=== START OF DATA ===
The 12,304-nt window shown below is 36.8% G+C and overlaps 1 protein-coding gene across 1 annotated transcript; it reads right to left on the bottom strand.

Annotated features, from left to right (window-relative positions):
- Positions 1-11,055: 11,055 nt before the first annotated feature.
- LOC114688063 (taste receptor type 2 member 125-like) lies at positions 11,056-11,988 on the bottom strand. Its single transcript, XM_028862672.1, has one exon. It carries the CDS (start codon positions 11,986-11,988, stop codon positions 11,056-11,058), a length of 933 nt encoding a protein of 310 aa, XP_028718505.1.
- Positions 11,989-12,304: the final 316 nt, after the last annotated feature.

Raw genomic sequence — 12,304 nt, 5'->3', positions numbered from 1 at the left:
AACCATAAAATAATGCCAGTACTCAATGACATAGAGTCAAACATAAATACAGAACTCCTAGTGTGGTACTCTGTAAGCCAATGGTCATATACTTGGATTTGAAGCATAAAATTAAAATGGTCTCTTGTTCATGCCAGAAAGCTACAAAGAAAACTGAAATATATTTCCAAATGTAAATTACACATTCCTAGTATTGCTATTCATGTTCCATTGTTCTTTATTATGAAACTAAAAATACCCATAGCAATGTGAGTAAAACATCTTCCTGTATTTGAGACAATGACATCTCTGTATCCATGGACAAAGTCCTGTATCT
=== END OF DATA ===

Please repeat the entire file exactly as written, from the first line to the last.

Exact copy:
The 12,304-nt window shown below is 36.8% G+C and overlaps 1 protein-coding gene across 1 annotated transcript; it reads right to left on the bottom strand.

Annotated features, from left to right (window-relative positions):
- Positions 1-11,055: 11,055 nt before the first annotated feature.
- LOC114688063 (taste receptor type 2 member 125-like) lies at positions 11,056-11,988 on the bottom strand. Its single transcript, XM_028862672.1, has one exon. It carries the CDS (start codon positions 11,986-11,988, stop codon positions 11,056-11,058), a length of 933 nt encoding a protein of 310 aa, XP_028718505.1.
- Positions 11,989-12,304: the final 316 nt, after the last annotated feature.

Raw genomic sequence — 12,304 nt, 5'->3', positions numbered from 1 at the left:
AACCATAAAATAATGCCAGTACTCAATGACATAGAGTCAAACATAAATACAGAACTCCTAGTGTGGTACTCTGTAAGCCAATGGTCATATACTTGGATTTGAAGCATAAAATTAAAATGGTCTCTTGTTCATGCCAGAAAGCTACAAAGAAAACTGAAATATATTTCCAAATGTAAATTACACATTCCTAGTATTGCTATTCATGTTCCATTGTTCTTTATTATGAAACTAAAAATACCCATAGCAATGTGAGTAAAACATCTTCCTGTATTTGAGACAATGACATCTCTGTATCCATGGACAAAGTCCTGTATCT